Updated: Mar 10
In 2017 we jetted off to the 1950’s, or Cuba as many people call it. Avoiding the all-inclusive hot spots we instead chose to stay at Casa Particular’s - home stays – throughout our visit. It is a fascinating country that provides as many highs as lows. Here are a few instances where our travel in Cuba went wrong.
The boat trip.
We’d inadvertently boarded a booze cruise to Caya Saetia, a former private island of Fidel Castro on to which he imported a variety of exotic animals, such as Ostrich and Zebra.
As we set sail, our fellow adventurers began to tuck into the alcohol provided by the crew but, given it was only 10 am, we decided to hold off. This decision turned to smugness when, about half way into the voyage, a storm appeared out of thin air whipping the sea into a frenzy. We had found a spot at the rear of the boat where we could dangle our legs over the hull whilst gripping tightly to the safety rail, but others were less lucky.
The boat pitched and rolled at disturbing angles, many people deposited alcohol into the sea, a lady held medical gauze to stem the flow of blood from her head having taken a tumble, others simply demanded we turn back. Despite this chaos unfolding all around them our intrepid crew stubbornly refused to acknowledge it, the captain instead choosing to focus on the waterlogged horizon whilst the rest of us, trapped on this floating hell, prayed for land.
The bus trip.
Being full of a cold on a 12-hour overnight bus journey from Holguin to Havana isn't a wonderful experience.
Unable to locate tissue paper anywhere, and with our bus departing soon, we panic bought a four-pack of toilet paper that felt suspiciously like sandpaper to the nose. An awkward night of no sleep, bumpy roads and apologetic facial expressions towards fellow passengers ensued as we coughed and sneezed our way to the capital. On arrival we sat either side of an impressive paper mountain, with bright red noses, having exhausted our entire supply of toilet roll. I don’t think we were very popular on that bus.
We had just finished eating at a restaurant recommended by the owner of our Casa Particular in Camaguey when I’d popped inside to pay the bill. I remember being surprised by the amount of flies on tables and walls but thought little of it as we'd eaten outside. More fool me.
A few hours later we both found ourselves in urgent need of our blocked ensuite toilet, panic quickly set in as we considered our options including the (quickly discounted) use of a carrier bag. In the end there was only one option, I had to find our poor host and utilise my very basic Spanish skills. I soon located the startled Cuban man and, realising I didn’t know the words for ‘toilet plunger’ instead mimed the action which, alongside my pained and sweaty face, seemed to do the trick. A few moments later he appeared clutching a plunger and eager to resolve the issue for us which, although a kind gesture, wasn't wise. Instead, I shook my head, snatched the plunger, thanked him, and sprinted to our en-suite where I was a little hasty with my plunging.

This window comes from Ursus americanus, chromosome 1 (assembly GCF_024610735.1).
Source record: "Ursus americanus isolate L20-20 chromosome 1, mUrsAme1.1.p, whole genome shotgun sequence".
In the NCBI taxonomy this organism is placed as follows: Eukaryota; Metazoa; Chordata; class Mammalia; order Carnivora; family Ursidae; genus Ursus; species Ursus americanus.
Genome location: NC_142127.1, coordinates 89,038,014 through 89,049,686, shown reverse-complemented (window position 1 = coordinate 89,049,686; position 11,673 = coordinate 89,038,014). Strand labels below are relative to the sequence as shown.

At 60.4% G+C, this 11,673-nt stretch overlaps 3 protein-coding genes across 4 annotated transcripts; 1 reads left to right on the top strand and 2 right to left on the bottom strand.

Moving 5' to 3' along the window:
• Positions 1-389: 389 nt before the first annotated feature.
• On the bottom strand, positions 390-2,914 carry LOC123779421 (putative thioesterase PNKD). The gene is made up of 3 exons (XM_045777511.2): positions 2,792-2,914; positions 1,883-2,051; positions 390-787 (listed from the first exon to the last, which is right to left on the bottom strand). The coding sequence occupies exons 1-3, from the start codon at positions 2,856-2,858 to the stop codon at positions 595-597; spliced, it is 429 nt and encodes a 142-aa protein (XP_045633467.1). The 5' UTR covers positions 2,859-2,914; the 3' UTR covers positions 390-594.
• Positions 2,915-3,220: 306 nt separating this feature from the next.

Animal welfare - Cuba's not leading the way.
In Trinidad we’d booked onto a horse trek ran by a rescue centre for former working horses. It was a good feeling knowing our money was going to a good cause.
Looking back, I suspect Cubans have a different take on the term 'rescue center' to what is commonly found in the U.K. A few hours in and it became apparent these horses were not up to the job, but deep in the Cuban countryside at this point, we had little choice but to carry on.
On finally reaching our promised destination, a waterfall, we felt assured the horses would at least benefit from shade and water but I am almost certain they received neither. The journey back was awful and several riders simply dismounted to walk alongside the poor animals.
A few days later whilst in Camaguey, still recovering from our illness and perhaps not thinking logically, we stumbled upon a zoo near our accommodation and, although we ordinarily wouldn't have considered it, decided it might be a good way to spend a few hours without expending too much precious energy. All I'll say is it was a horrific experience and it literally brought tears to our eyes.
I should say that, despite its flaws, many of which might have been sidestepped with a little more research - over two weeks in Cuba we enjoyed some amazing experiences including; a spontaneous salsa lesson on a rooftop in Trinidad; partying in a club (located in a cave); hiring scooters to explore remote countryside; relaxing on beautiful beaches; watching the roadside stall owner climb a tree to bring us the freshest coconuts; soaking up the colours and architecture of Trinidad; sampling Cuban cigars and meeting the locals.